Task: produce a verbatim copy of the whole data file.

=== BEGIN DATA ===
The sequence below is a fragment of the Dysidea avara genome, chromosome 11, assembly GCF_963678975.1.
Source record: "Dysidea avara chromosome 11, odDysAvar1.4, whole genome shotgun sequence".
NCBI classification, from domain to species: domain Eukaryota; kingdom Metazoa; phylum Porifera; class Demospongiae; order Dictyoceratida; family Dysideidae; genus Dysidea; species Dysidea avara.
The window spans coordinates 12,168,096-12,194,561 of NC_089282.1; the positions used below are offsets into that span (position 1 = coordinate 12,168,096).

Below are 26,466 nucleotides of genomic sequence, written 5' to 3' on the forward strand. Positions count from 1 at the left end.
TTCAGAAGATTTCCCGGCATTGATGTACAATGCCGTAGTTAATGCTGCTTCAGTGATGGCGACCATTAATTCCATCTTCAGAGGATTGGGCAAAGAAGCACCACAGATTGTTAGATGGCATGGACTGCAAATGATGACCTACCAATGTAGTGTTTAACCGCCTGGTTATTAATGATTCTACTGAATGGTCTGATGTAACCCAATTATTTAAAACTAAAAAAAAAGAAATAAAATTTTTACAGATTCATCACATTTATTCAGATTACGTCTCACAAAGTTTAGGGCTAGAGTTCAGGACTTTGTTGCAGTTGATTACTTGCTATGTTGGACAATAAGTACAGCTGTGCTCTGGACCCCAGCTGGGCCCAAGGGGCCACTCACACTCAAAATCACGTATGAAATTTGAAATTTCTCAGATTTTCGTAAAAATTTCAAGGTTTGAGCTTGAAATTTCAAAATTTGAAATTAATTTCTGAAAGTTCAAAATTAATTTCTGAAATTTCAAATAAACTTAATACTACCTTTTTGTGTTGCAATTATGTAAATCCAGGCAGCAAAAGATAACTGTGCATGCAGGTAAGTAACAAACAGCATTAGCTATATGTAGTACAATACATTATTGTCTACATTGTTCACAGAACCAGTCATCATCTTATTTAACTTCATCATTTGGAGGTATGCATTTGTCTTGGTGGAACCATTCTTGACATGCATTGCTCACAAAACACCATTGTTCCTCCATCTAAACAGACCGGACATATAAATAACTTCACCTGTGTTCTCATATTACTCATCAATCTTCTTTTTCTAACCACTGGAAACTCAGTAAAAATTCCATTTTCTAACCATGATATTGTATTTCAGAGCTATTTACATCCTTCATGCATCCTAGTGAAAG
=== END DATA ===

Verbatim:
The sequence below is a fragment of the Dysidea avara genome, chromosome 11, assembly GCF_963678975.1.
Source record: "Dysidea avara chromosome 11, odDysAvar1.4, whole genome shotgun sequence".
NCBI classification, from domain to species: domain Eukaryota; kingdom Metazoa; phylum Porifera; class Demospongiae; order Dictyoceratida; family Dysideidae; genus Dysidea; species Dysidea avara.
The window spans coordinates 12,168,096-12,194,561 of NC_089282.1; the positions used below are offsets into that span (position 1 = coordinate 12,168,096).

Below are 26,466 nucleotides of genomic sequence, written 5' to 3' on the forward strand. Positions count from 1 at the left end.
TTCAGAAGATTTCCCGGCATTGATGTACAATGCCGTAGTTAATGCTGCTTCAGTGATGGCGACCATTAATTCCATCTTCAGAGGATTGGGCAAAGAAGCACCACAGATTGTTAGATGGCATGGACTGCAAATGATGACCTACCAATGTAGTGTTTAACCGCCTGGTTATTAATGATTCTACTGAATGGTCTGATGTAACCCAATTATTTAAAACTAAAAAAAAAGAAATAAAATTTTTACAGATTCATCACATTTATTCAGATTACGTCTCACAAAGTTTAGGGCTAGAGTTCAGGACTTTGTTGCAGTTGATTACTTGCTATGTTGGACAATAAGTACAGCTGTGCTCTGGACCCCAGCTGGGCCCAAGGGGCCACTCACACTCAAAATCACGTATGAAATTTGAAATTTCTCAGATTTTCGTAAAAATTTCAAGGTTTGAGCTTGAAATTTCAAAATTTGAAATTAATTTCTGAAAGTTCAAAATTAATTTCTGAAATTTCAAATAAACTTAATACTACCTTTTTGTGTTGCAATTATGTAAATCCAGGCAGCAAAAGATAACTGTGCATGCAGGTAAGTAACAAACAGCATTAGCTATATGTAGTACAATACATTATTGTCTACATTGTTCACAGAACCAGTCATCATCTTATTTAACTTCATCATTTGGAGGTATGCATTTGTCTTGGTGGAACCATTCTTGACATGCATTGCTCACAAAACACCATTGTTCCTCCATCTAAACAGACCGGACATATAAATAACTTCACCTGTGTTCTCATATTACTCATCAATCTTCTTTTTCTAACCACTGGAAACTCAGTAAAAATTCCATTTTCTAACCATGATATTGTATTTCAGAGCTATTTACATCCTTCATGCATCCTAGTGAAAG